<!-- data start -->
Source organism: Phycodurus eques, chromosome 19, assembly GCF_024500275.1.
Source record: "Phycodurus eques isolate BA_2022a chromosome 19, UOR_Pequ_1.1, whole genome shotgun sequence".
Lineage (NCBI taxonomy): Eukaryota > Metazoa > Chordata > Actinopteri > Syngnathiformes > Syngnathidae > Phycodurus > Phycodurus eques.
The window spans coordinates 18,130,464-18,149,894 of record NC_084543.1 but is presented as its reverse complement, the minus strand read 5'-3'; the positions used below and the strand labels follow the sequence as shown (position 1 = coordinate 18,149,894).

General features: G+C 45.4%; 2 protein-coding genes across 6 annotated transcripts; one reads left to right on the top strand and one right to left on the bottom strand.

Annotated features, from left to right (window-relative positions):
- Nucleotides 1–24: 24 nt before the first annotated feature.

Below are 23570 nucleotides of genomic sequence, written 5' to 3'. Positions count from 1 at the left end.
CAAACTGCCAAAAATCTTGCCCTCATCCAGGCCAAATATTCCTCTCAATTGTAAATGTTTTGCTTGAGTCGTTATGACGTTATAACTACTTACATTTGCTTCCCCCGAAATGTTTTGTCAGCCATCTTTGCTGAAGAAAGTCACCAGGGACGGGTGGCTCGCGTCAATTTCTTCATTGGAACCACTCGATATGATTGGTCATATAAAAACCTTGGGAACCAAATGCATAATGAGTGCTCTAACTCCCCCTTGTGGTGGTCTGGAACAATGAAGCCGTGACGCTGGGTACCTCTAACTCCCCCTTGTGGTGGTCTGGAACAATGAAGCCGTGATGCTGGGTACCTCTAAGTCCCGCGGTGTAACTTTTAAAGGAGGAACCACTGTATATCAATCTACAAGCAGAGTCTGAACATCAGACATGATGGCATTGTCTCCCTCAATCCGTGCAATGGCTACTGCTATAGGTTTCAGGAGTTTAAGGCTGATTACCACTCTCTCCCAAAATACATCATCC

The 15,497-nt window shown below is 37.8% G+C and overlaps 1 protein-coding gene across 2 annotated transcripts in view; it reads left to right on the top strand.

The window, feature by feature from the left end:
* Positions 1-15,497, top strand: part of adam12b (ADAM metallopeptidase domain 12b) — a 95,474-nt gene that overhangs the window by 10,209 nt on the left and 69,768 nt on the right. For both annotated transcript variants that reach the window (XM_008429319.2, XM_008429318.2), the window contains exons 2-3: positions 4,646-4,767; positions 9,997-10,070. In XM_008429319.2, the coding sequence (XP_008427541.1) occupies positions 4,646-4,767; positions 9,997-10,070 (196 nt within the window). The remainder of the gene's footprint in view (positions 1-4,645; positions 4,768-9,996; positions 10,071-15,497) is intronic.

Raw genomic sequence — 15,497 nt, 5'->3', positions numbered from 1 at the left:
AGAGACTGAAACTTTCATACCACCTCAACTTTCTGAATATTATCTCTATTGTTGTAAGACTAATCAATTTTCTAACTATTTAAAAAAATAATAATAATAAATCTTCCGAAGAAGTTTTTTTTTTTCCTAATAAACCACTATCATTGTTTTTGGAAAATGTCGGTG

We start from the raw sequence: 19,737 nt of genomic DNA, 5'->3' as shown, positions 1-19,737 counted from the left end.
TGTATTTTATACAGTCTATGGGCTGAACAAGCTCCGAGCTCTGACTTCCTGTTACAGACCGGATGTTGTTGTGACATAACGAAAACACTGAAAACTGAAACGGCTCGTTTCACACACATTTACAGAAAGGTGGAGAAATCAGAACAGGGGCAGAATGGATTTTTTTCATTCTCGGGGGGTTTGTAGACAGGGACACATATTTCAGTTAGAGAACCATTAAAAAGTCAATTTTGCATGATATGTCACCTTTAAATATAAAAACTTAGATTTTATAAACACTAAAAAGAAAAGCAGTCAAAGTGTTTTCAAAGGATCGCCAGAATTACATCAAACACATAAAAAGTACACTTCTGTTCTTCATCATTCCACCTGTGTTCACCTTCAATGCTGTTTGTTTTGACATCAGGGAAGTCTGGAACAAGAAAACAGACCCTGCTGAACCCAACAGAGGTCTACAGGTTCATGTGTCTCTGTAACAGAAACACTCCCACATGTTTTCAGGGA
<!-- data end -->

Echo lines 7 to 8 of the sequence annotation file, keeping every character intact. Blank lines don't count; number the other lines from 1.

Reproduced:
- Nucleotides 1–24: 24 nt before the first annotated feature.

Below are 23570 nucleotides of genomic sequence, written 5' to 3'. Positions count from 1 at the left end.